Dr Silvie Jacobi's journey to Director of London School of Mosaic was one long in the making, 15 years in fact!

She first started volunteering with the school in 2007 (when it was previously known as Southbank Mosaics) when she first moved to the U.K. from her native Germany, to pursue higher education. Now, with a BA in Fine Art, an MSc in Creative Cities and a PhD centred around a thesis titled "Art Schools and Place" under her belt, Silvie has taken up the head position at London School of Mosaic as of September 2021. Alongside her studies, she also co-founded the School in its current form along with David Tootill, and successfully curated the school's diploma course as their Head of Education.

We spoke to Silvie all about her mosaic journey, how she came to co-found London School of Mosaic, and how Obby has helped the school go from strength to strength.

Book with London School of Mosaic now on Obby

(Silvie's responses have been edited for length and clarity)

When did you first start working with mosaic and what drew you to it?

When I first moved to the U.K. as a student I felt a little lost, like I think most students do! I decided to volunteer to help out with the school whilst it was still known as Southbank Mosaics, based in a small studio in Waterloo. What drew me to mosaic itself is the range and intricacy of what you can create with such small pieces, there are so many techniques that you can use to get different outcomes.

What drew you to pursue your interest in mosaic and remain on at what you would help become London School of Mosaic?

The process behind the art of mosaic-making has a reputation for being well guarded, for example, there's one specific town in Italy where you can learn the traditional practices - but it's a long way to go if you want to learn both the technique and history of the art! It's considered a lost art form, so I feel it's vital for those who want to learn to have access to do so.

I wanted to encourage those looking at different art forms to consider mosaic as a professional avenue to explore, which is why I curated the first Higher Education course in Mosaic in the U.K. The course, Mosaic Studies, allows anyone who wants to become a professional mosaicist to learn both the practical skills of mosaic, as well as offer an overview of the history of mosaic.

(Author's note: alongside their fantastic diploma, London School of Mosaic also offer short courses and one-off day, evening, and weekend classes through us here at Obby - offering everyone who wants the chance to learn this beautiful craft in whatever way suits them)

My PhD centred around the relationships between places and artistic educational spaces, something which I've been able to transfer into my work here. After co-founding London School of Mosaic in 2017, we moved to our space here in Camden, and we've recently received a grant from the Mayor's Good Growth Fund which will allow us to transform some of the empty space around the School into 60 artist studios. A key part of our ethos is to give back to the community around us, and this funding will allow us to be able to provide more opportunities for the community to benefit from.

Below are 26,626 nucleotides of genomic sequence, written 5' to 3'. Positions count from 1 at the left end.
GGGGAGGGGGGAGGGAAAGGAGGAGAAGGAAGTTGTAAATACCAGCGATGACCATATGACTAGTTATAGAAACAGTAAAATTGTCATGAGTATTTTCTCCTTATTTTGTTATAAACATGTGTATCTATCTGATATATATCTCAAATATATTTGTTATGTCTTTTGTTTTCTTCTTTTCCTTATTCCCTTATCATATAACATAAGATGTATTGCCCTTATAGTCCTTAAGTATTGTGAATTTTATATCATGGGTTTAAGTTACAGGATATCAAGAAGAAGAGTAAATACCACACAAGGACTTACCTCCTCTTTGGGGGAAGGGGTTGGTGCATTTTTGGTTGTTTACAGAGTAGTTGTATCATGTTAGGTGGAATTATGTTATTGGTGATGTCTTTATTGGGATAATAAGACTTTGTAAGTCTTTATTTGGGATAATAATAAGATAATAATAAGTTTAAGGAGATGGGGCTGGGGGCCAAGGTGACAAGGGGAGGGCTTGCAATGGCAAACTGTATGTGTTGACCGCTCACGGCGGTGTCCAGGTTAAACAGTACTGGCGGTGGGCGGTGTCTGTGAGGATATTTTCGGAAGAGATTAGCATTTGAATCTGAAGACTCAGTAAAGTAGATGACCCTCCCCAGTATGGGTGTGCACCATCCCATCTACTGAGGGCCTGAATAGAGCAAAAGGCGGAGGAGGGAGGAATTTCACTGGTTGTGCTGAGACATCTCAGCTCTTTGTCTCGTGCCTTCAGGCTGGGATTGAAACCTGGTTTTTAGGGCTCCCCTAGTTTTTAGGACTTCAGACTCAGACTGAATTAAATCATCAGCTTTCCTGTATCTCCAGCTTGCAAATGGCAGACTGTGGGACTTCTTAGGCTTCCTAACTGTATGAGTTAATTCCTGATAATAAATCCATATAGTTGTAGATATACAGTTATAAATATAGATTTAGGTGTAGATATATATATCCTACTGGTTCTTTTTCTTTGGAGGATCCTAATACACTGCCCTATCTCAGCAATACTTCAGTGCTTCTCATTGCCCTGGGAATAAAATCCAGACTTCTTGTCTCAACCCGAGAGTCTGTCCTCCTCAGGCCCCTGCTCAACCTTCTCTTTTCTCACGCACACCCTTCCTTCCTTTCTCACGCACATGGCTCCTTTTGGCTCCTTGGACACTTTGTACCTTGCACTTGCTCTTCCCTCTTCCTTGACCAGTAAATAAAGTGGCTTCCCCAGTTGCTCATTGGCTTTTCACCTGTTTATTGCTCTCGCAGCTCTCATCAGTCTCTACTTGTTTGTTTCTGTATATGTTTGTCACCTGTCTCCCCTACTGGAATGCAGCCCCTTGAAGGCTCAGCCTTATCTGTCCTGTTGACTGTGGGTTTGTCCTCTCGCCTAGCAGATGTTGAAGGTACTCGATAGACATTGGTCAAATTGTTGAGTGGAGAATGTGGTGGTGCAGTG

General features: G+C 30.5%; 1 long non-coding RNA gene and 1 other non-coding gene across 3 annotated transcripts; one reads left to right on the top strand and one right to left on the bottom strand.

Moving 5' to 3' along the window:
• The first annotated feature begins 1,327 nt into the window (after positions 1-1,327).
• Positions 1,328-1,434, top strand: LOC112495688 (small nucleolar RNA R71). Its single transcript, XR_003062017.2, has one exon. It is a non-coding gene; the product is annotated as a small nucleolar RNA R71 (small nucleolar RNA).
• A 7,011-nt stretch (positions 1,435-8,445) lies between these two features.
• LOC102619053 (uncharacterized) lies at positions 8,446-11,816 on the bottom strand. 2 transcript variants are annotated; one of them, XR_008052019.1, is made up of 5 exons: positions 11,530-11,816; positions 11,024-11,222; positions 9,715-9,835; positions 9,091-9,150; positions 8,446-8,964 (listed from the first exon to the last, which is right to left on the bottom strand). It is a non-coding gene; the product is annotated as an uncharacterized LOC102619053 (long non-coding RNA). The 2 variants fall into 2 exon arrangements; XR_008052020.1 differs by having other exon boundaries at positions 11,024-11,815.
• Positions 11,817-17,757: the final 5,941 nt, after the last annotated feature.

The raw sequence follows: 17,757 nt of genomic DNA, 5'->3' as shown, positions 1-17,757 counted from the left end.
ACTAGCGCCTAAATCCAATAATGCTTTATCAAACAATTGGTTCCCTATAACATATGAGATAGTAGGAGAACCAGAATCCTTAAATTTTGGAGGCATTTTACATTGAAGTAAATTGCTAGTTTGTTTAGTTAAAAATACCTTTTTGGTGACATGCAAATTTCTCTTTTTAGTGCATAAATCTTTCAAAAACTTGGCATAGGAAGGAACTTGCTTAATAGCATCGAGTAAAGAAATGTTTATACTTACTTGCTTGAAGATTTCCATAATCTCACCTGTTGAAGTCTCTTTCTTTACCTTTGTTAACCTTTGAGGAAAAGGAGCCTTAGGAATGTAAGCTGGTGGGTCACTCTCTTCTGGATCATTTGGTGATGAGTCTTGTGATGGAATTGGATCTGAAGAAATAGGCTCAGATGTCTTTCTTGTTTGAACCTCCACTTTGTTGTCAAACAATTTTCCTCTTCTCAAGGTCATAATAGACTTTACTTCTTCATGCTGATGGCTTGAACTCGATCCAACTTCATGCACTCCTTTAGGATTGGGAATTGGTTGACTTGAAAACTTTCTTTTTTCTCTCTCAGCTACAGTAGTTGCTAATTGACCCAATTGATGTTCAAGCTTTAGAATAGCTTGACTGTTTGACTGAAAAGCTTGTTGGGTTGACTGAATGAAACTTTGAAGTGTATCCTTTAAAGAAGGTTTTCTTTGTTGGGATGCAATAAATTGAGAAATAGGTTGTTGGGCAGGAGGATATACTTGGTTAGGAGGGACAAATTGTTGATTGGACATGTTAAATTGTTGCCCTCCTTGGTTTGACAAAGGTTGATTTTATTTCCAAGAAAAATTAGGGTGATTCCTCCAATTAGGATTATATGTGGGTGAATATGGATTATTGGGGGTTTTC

Where did Obby come in on your teaching journey?

We've been working with Obby for around 2 years now! We were really involved with the development of the website integration feature, (known as the Obby Widget) which is something that has been really helpful for us to easily direct people wanting to book with us straight to our website. Obby also allows us to be able to track and manage all our bookings for our shorter courses and classes easily, and the team are always super helpful if we ever need any support.

Congratulations on becoming the new Director of London School of Mosaic! Now that you're in your new role, how do you balance your creative side along with the day-to-day runnings of the business?

Thank you! My days definitely are filled with more admin that's for sure! I manage the whole team here at the School now, so whilst I don't have a more hands-on approach to the classes anymore, I still do the odd commission and mosaic piece which keeps me creative.

Even though you don't have a hands-on approach to teaching classes anymore, what's the most rewarding aspect of seeing people taking your classes?

I think it's seeing people realise what they're able to create. As a charity, we have a big focus on using mosaic and art as a tool to help those in the community around us. There are volunteers part of the team here at London School of Mosaic who started out by coming to our classes! I think that's really special, being able to see people progress and share the appreciation we all have for mosaic.

And finally, do you have any tips for anyone looking to start their own creative business?

For us, we operate as a charity, so I'd say making sure you've got funding is really important. In our experience, it was vital to connect with individuals who could help, as well as look at fundraising campaigns. It's not easy, but if you have the passion for what you want to do, then that will help keep you motivated.

Book with London School of Mosaic now on Obby

Want to know more?

Interested in finding out more about our wonderful teachers? Check out some more blogs featuring Obby teachers and their stories below: